Vintage Rare Press

VIDAX press Vintage camera with 8cm f/3.5 Xenar Lens Less than 100 made Rare

VIDAX press Vintage camera with 8cm f/3.5 Xenar Lens Less than 100 made Rare
VIDAX press Vintage camera with 8cm f/3.5 Xenar Lens Less than 100 made Rare
VIDAX press Vintage camera with 8cm f/3.5 Xenar Lens Less than 100 made Rare
VIDAX press Vintage camera with 8cm f/3.5 Xenar Lens Less than 100 made Rare
VIDAX press Vintage camera with 8cm f/3.5 Xenar Lens Less than 100 made Rare
VIDAX press Vintage camera with 8cm f/3.5 Xenar Lens Less than 100 made Rare
VIDAX press Vintage camera with 8cm f/3.5 Xenar Lens Less than 100 made Rare
VIDAX press Vintage camera with 8cm f/3.5 Xenar Lens Less than 100 made Rare
VIDAX press Vintage camera with 8cm f/3.5 Xenar Lens Less than 100 made Rare
VIDAX press Vintage camera with 8cm f/3.5 Xenar Lens Less than 100 made Rare
VIDAX press Vintage camera with 8cm f/3.5 Xenar Lens Less than 100 made Rare
VIDAX press Vintage camera with 8cm f/3.5 Xenar Lens Less than 100 made Rare

VIDAX press Vintage camera with 8cm f/3.5 Xenar Lens Less than 100 made Rare    VIDAX press Vintage camera with 8cm f/3.5 Xenar Lens Less than 100 made Rare

VIDAX press Vintage camera w/ 8cm f/3.5 Xenar Lens Less than 100 made - Rare! Just like seen on the photos..

In Used Conditions and in working order. Please check all my photos for exact Conditions.... A Great Addition to your camera collection....... In Used Conditions, and in working order. Please Check all my Pictures above for exact conditions.

You will get exactly what you see on the Photos above. I ts quite interesting to answer the last question first. During the last decades before the World War II, press photographers were mainly equiped with 4x5 huge cameras such as the Speed Graphic. These cameras were not only heavy but also very troublesome to use. Before the roll film holder was brought on the market, photographers had to work with plate holders and later sheet film holders with one plate or film on each side of the holder. Before going to an event, photographers loaded a number of plate or sheet film holders in the darkroom, which is almost an act of art and craftsmanship to tinker the plate or sheet film into the holder, making sure that the right side of the film is pointing in the direction of the lens.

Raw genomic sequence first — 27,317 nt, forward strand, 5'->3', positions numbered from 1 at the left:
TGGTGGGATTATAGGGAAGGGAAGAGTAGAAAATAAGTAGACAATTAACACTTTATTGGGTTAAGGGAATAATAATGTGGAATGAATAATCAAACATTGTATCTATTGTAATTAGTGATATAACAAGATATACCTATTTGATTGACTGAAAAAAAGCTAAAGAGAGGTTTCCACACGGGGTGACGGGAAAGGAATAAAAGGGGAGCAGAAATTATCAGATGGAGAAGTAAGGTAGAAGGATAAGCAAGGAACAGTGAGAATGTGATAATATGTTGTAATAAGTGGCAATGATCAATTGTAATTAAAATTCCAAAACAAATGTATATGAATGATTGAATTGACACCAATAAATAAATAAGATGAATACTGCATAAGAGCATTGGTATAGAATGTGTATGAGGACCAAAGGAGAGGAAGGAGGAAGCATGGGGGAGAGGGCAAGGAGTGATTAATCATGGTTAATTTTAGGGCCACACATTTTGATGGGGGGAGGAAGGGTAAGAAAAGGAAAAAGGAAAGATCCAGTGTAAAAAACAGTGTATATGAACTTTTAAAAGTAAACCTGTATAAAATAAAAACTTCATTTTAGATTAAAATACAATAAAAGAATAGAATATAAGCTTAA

Once arrived on the scene, the photographers had to prepare the camera for shooting by estimating and adjusting the subject distance, metering the light and setting the exposure time on the shutter. They had to decide what shutter to use: The front or the focal plane shutter, as most of the Graflex cameras had two shutters: The fast focal plane shutter and the in- between lens shutter on the front standard. The Focal plane shutter had a number of different slits from wide open for time- exposures up to a narrow slit of some millimetre for the fastest speed shutter time of 1/1000 second. Using the front shutter demands a wide open back-shutter and using the focal plane or back shutter demands an open front-shutter. They had to decide which one of the shutters to use and set the camera appropriately.

Beside that they had to insert the holder, pull out the dark slide before shooting and push it back again after exposing. After the first picture had been taken, they had to pull out the complete film holder, turn the front side of the holder in the back position, replace the holder in the back of the camera, cock the shutter, pull the dark-slide, shoot and so on... It's obvious that photographers who had a lack of experience, often missed a shot or took a blank or a double exposure back at the office. It now becomes clear that the request one more, Mr.